Alternative dispute resolution

Alternative dispute resolution (ADR) is a term used to refer to various mechanisms of dispute resolution without involving court. Alternative dispute resolution is a simple, quick and non-expensive way how to solve disputes between consumers and traders out of court. 

As a consumer is supposed to be the ‘weaker’ of the contract parties, his or her financial potential and other resources for efficient dispute solution are not comparable to those of a traders. Goods of an insignificant value are often delivered, which withholds the consumer to solve the dispute in overall civil procedural procedure in court. In order to balance the options of the contract parties to solve the occurred disagreement, alternative dispute resolution is a more convenient to a consumer mechanism of dispute solution.

Alternative dispute resolution procedures may take place in various ways in the European Union – conciliator, mediator, arbitrator, ombudsperson, complaint examination committee etc.

In order to ensure possibilities of alternative dispute resolution in entire European Union, on July 8, 2013 came in force Directive on alternative dispute resolution for consumer disputes (Directive on consumer ADR) that was to be transposed into the normative acts of the Member States by July 9, 2015.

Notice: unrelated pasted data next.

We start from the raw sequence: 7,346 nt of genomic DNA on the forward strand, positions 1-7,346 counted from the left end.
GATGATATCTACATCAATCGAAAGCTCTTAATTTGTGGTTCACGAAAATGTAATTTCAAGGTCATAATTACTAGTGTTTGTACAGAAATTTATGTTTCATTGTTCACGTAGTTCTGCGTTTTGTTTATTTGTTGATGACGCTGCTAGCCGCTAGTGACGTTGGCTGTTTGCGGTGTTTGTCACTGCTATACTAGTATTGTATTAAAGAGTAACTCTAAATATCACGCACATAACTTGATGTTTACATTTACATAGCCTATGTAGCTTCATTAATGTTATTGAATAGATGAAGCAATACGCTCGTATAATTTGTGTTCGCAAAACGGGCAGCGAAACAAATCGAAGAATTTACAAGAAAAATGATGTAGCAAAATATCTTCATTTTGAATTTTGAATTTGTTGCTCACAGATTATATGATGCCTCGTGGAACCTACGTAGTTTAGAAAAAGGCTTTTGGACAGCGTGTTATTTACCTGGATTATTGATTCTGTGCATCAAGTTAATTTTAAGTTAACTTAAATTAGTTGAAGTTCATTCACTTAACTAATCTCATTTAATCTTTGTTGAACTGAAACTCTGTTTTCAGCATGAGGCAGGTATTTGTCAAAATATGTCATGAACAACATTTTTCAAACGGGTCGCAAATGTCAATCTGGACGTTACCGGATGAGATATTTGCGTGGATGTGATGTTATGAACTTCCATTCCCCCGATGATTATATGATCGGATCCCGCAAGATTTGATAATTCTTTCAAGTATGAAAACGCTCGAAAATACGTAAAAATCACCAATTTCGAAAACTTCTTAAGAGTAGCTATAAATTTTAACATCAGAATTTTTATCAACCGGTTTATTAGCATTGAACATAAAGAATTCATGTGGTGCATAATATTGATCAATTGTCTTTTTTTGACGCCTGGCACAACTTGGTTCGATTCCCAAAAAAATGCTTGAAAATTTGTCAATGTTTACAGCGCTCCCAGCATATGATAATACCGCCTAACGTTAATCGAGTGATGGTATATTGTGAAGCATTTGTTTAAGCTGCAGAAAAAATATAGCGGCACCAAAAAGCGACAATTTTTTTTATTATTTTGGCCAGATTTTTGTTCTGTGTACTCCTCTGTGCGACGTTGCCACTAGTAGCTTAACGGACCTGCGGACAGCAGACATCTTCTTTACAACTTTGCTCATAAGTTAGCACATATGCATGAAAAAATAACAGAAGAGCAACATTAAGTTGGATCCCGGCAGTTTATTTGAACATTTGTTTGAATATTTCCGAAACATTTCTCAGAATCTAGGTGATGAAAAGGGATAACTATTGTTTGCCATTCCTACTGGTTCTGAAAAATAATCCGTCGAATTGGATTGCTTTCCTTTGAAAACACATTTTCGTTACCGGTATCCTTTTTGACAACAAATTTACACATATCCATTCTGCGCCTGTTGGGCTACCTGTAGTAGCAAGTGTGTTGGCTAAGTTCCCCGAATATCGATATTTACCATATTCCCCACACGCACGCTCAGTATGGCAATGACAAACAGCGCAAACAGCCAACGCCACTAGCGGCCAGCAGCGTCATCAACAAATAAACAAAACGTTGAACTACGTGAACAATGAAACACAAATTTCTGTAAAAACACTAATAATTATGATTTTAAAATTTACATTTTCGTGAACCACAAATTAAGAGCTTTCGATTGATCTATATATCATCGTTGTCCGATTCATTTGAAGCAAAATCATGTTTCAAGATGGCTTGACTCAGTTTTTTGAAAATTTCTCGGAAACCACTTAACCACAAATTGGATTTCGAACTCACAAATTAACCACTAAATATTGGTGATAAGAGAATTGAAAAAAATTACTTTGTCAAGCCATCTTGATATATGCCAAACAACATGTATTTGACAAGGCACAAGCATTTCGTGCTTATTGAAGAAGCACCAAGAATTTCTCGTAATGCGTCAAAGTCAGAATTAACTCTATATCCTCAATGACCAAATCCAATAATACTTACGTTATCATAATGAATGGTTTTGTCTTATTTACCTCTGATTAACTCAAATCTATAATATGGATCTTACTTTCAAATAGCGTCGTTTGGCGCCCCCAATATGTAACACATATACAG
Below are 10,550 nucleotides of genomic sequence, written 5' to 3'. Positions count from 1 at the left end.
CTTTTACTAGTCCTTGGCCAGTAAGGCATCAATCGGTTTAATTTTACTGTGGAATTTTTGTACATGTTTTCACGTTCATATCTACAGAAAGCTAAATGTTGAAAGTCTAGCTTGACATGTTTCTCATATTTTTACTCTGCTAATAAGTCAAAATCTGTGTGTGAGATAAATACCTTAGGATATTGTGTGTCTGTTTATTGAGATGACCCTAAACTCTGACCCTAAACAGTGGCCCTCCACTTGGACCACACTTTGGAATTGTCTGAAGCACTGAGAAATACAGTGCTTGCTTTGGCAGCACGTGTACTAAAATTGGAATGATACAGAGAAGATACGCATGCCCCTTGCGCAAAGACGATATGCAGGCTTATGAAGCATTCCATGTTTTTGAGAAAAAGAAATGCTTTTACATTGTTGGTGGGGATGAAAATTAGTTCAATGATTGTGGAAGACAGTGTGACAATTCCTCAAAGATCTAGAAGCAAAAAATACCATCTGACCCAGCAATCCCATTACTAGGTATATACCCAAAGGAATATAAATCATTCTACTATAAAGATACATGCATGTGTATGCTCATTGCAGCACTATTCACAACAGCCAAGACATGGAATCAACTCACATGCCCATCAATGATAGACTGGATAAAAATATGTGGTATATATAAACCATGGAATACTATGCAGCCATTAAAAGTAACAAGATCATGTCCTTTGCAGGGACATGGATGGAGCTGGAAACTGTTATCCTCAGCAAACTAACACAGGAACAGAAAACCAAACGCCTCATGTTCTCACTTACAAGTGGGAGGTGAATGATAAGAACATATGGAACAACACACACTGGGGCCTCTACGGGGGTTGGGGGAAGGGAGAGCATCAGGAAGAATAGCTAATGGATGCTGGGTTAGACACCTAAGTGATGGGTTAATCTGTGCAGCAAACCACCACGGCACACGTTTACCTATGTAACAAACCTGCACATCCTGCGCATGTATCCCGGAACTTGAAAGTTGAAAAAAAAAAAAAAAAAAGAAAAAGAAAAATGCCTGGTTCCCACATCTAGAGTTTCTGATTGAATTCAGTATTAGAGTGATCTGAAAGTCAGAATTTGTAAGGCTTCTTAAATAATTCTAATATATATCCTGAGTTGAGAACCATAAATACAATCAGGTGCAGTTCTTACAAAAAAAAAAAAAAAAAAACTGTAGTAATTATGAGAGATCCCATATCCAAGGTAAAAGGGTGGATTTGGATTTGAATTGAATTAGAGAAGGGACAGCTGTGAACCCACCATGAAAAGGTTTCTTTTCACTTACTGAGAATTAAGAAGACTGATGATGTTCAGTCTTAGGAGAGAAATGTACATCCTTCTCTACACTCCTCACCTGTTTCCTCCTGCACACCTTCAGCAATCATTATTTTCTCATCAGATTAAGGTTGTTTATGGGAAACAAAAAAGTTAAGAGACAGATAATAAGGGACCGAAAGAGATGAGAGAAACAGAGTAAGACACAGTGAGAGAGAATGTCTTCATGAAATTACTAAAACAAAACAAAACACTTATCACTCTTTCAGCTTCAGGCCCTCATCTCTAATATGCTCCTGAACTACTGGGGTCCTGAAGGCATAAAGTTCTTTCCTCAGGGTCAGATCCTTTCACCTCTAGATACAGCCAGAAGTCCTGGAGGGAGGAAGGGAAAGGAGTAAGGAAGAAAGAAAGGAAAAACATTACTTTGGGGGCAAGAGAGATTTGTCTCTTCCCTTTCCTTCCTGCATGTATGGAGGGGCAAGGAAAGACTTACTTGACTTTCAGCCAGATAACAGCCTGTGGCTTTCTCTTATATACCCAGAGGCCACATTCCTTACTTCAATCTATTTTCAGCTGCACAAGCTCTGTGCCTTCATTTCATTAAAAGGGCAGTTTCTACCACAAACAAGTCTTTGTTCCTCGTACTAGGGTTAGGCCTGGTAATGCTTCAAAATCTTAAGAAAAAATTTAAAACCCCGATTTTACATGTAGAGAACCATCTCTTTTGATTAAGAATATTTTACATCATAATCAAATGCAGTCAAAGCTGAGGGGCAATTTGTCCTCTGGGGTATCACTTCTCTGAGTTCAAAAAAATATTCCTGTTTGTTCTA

The Member States are obliged to ensure that the disputes where a trader is involved that performs business activities in the respective Member State may be submitted in a relevant alternative dispute resolution entity. Thereby it is ensured that alternative dispute solution procedures are possible to be applied in all the market sectors and all the Member States.

An alternative dispute solution entity is a neutral structure (an institution or a natural person) that is established on a durable basis according to certain quality criterions and its purpose is to solve out of court disputes between traders and consumers by applying any of the alternative dispute resolution procedures:

  • Bring together the involved in the dispute parties in order to try to reach a settlement;
  • Suggest a solution;
  • Determines a solution.

Such disputes are to be submitted to the Alternative dispute resolution entities if

  • The trader performs the business activities in the European Union.
  • The consumer lives in the European Union.
  • The dispute is related to the contractual liabilities (both regarding online and offline contracts) that follow from the sales contracts or service contracts in all the sector of economy.

Each Member State shall establish a list of the dispute resolution entities that are created in their territory and conform to the quality criterions in accordance with the Directive on consumer ADR.